Thursday, May 16, 2019

Star Trek -- Season 2 Episode 5 (The Apple)

The Enterprise went through a lot of security officers during it’s run.  I’ve often wondered if Starfleet ever asked why.  After all, new officers were being assigned to the ship and a death would certainly generate a report.  This was the second episode in recent memory to feature four security officers being killed.  I imagine some poor recruit getting his first assignment only to cry uncontrollably at the fact that it’s The Enterprise.  (“All this effort to get into Starfleet and this is what I get?  I’m too young to die!”)  To be fair, the crew did encounter a dangerous planet and Captain Kirk does wrestle with the loss of crewmembers.  However, there were a lot of deaths on the show.

In this episode, the crew comes upon a planet with a small tribe of people who are ruled by a computer named Vaal.  The people feed Vaal and, in return, Vaal makes the rain come down and the fruit grow.  Kirk and McCoy immediately realize that this is a stagnant society.  They don’t grow or learn or build.  All the people do is feed Vaal.  Spock, being the voice of reason, points out that it works.  It’s not humanity’s ideal society, but the people are happy and want for nothing.  Who are they to interfere with that?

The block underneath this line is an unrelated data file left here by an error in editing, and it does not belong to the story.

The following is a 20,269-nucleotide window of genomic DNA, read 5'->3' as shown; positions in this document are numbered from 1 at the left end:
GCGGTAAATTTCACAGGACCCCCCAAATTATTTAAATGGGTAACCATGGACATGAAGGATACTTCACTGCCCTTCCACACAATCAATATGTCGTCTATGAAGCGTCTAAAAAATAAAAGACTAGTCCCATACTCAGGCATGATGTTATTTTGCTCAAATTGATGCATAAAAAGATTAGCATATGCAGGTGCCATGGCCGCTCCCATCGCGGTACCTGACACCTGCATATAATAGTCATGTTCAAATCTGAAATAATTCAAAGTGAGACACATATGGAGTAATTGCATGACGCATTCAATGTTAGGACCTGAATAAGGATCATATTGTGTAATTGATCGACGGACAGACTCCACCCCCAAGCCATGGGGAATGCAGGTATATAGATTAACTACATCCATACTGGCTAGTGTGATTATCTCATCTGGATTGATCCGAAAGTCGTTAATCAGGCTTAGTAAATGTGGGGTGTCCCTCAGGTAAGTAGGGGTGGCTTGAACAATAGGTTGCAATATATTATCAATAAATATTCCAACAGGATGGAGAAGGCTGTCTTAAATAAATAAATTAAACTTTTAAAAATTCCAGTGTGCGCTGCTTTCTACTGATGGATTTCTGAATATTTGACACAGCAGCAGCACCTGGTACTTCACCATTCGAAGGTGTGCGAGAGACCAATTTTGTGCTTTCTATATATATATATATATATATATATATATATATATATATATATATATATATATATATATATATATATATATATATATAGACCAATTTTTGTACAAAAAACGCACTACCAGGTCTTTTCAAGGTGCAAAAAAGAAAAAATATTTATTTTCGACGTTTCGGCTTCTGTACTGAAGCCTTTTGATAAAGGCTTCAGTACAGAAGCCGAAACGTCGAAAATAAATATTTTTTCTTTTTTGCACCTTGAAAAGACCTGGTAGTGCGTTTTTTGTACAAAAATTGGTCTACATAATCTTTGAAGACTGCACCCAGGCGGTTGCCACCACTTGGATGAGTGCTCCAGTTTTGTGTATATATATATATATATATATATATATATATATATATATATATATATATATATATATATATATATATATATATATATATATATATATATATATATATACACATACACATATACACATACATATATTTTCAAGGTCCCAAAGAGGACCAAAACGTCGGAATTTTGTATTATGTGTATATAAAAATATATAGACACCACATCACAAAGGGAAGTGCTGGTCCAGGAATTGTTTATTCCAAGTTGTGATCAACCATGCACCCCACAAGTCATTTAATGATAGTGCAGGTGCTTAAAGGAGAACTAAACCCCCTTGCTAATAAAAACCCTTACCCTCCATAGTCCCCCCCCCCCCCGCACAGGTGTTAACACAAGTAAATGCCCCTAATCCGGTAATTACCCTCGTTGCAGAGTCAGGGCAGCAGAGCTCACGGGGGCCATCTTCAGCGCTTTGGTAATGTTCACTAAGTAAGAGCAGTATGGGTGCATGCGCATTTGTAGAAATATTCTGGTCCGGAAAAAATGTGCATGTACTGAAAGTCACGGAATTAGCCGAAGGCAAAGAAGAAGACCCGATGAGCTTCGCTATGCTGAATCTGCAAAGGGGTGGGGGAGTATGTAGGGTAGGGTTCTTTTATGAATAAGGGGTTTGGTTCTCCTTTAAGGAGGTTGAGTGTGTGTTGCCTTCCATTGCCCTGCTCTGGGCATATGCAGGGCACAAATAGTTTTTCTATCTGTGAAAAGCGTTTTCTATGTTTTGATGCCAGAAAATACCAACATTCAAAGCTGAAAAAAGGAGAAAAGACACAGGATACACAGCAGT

Well, leave it to the writers to force the issue.  The ship is being dragged down towards the planet surface.  If Kirk doesn’t destroy Vaal, the crew will die.  It’s been said that the crew accepts this if it’s in service of The Prime Directive.  You don’t interfere with the natural development of a culture, even if it means your life.  But is it really interfering with a culture if there is no real culture to speak of?  Maybe, but the death of the crew would lead to a really short second season.  And I don’t imagine Kirk wants to be stranded on a planet where light rocks could explode under your feet.

It’s not clear how a small group of child-like immortals developed in such a way that they came under the care of a computer beyond their capacity to build.  It’s possible that they were left there by a more-advanced civilization.  Maybe it was a sort of daycare that was abandoned.  I suppose of all the possible questions, it’s not the worst to have.  It would, at least, make for an interesting novel or fan movie.

I’m also not sure why Vaal has it in for the crew of the Enterprise.  I’m assuming that the ship falling towards the planet was unintentional.  Vaal could just as easily have shot down the ship or sent the ship away.  It would appear that whoever wrote the episode was concerned more with the issues and immanent danger.  (I know.  This describes most of the Star Trek episodes.)  I suppose it at least makes for an interesting moral debate.

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